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National Ctr. for Preservation Law v. Landrieu

Citation: 10 ELR 20820
No. No. 80-0781-1, 496 F. Supp. 716/(D.S.C., 08/25/1980) Defendants' motion for summary judgment granted

The court grants defendants' motion for summary judgment and dismisses plaintiffs' challenge to the construction of a convention center complex in an historic area of Charleston, S.C. Plaintiffs sought to enjoin construction of the hotel and convention center and to enjoin release of federal funds to assist in development of the Charleston Center Project (CCP). The CCP was proposed to revitalize downtown Charleston. An Urban Development Assistance Grant (UDAG) application was submitted in January 1978, and the City of Charleston, as "lead agency," submitted final and supplemental final environmental impact statements (EISs) in 1979. Under the rule of reason, the court's standard of review includes whether agency administrators acted within the scope of their authority, whether their decisions were arbitrary, capricious, or not in compliance with the law, and whether procedural requirements were followed. The court rejects all six counts of plaintiffs' complaint. First, UDAG funds were not misallocated to certain portions of the entire project, and appropriate procedures under the UDAG program and Housing and Community Development Act regulations were followed. Second, the Secretary of the Department of Housing and Urban Development (HUD) properly delegated environmental review responsibilities to the city as the UDAG applicant. Furthermore, officials of the Economic Development Administration (EDA) thoroughly reviewed the EISs. Third, the court rejects plaintiffs' claims of inadequacy of the EISs, ruling that the city considered all reasonable alternatives to the CCP and gave adequate consideration to the environmental impacts of the CCP. In addition, the court concludes that the EISs were prepared in good faith by the city. Fourth, the court finds that the HUD Secretary and the EDA Administrator did not improperly delegate historic preservation review responsibilities to the city and that the city fully complied with the requirements of the National Historic Preservation Act. Fifth, HUD and EDA acted properly in coordinating their activities through the city, and a Memorandum of Agreement was reached only after extensive meetings and review of the adverse environmental effects and mitigation alternatives. Finally, the court finds that the Advisory Council on Historic Preservation had an opportunity to comment on the proposed CCP. The court rejects a motion to remand the case due to alleged undue political pressure because the evidence does not support a prima facie probability that EDA decision making was affected.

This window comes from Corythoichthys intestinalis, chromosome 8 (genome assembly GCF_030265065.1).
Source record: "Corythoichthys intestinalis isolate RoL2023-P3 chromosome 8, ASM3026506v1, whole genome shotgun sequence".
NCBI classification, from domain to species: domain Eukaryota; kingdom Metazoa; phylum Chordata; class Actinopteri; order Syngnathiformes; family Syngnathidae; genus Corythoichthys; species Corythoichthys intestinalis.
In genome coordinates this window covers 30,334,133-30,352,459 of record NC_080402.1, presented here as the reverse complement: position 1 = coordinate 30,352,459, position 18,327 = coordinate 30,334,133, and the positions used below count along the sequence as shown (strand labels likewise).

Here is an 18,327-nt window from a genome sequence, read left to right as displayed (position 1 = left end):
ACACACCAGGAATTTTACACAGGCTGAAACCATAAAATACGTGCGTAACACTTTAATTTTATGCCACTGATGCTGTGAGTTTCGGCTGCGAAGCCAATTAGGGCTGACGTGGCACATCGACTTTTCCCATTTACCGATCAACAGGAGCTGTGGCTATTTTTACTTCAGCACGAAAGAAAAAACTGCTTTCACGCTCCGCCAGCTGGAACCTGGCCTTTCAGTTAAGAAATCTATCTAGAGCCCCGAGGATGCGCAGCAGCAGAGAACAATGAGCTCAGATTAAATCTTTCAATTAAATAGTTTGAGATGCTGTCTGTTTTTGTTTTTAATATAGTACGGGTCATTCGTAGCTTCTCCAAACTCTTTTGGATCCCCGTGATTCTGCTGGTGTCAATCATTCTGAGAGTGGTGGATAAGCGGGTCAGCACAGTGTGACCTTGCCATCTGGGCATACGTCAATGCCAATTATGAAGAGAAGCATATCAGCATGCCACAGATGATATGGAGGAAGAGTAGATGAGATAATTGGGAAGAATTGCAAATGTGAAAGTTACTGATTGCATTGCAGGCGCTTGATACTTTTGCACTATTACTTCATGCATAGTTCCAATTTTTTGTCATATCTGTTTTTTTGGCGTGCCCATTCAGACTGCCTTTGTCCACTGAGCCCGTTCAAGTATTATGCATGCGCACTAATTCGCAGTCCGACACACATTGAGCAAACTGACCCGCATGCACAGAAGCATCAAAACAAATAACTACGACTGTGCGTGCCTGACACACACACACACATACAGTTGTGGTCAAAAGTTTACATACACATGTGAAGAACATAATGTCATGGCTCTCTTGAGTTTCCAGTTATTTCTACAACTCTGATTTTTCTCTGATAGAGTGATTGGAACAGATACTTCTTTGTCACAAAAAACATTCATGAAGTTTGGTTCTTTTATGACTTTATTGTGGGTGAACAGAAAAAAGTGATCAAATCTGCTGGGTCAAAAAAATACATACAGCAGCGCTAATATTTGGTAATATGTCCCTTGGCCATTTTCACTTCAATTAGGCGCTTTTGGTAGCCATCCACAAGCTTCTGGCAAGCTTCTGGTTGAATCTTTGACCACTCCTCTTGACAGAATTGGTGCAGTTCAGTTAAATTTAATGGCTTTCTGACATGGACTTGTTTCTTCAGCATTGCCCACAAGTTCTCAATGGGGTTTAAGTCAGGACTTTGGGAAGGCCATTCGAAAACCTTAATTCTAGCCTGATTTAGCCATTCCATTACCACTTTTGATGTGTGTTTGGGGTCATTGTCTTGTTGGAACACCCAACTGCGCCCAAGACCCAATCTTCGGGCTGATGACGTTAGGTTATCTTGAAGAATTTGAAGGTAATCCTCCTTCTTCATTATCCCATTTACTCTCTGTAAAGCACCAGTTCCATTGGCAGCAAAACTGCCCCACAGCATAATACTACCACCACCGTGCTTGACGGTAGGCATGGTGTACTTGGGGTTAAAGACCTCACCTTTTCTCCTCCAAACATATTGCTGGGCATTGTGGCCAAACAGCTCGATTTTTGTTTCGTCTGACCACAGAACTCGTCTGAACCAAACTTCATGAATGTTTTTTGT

Counsel for Plaintiffs
Theodore L. Garrett, Patricia A. Barald, William M. Paul, David F. Williams
Covington & Burling
888 16th St. NW, Washington DC 20006
(202) 452-6000

Mary Ann Marwick
P.O. Box 1628, Summerville SC 29483
(803) 873-1221

Counsel for Defendants
Charlotte R. Bell
Land and Natural Resources Division
Department of Justice, Washington DC 20530
(202) 633-4150

Marc L. Fleischaker, Charles R. Claxton
Arent, Fox, Kintner, Plotkin & Kahn
1815 H St. NW, Washington DC 20006
(202) 857-6000

Heidi Solomon, Ass't U.S. Attorney
P.O. Box 973, P.O. Bldg., Meeting & Broad Sts., Charleston SC 29402
(803) 724-4381

William B. Regan, Corp. Counsel
Regan & Williams
P.O. Box 1237, Charleston SC 29402
(803) 722-4064

Alice Paylov, Ass't City Attorney
P.O. Drawer C, Charleston SC 29402
(803) 577-6970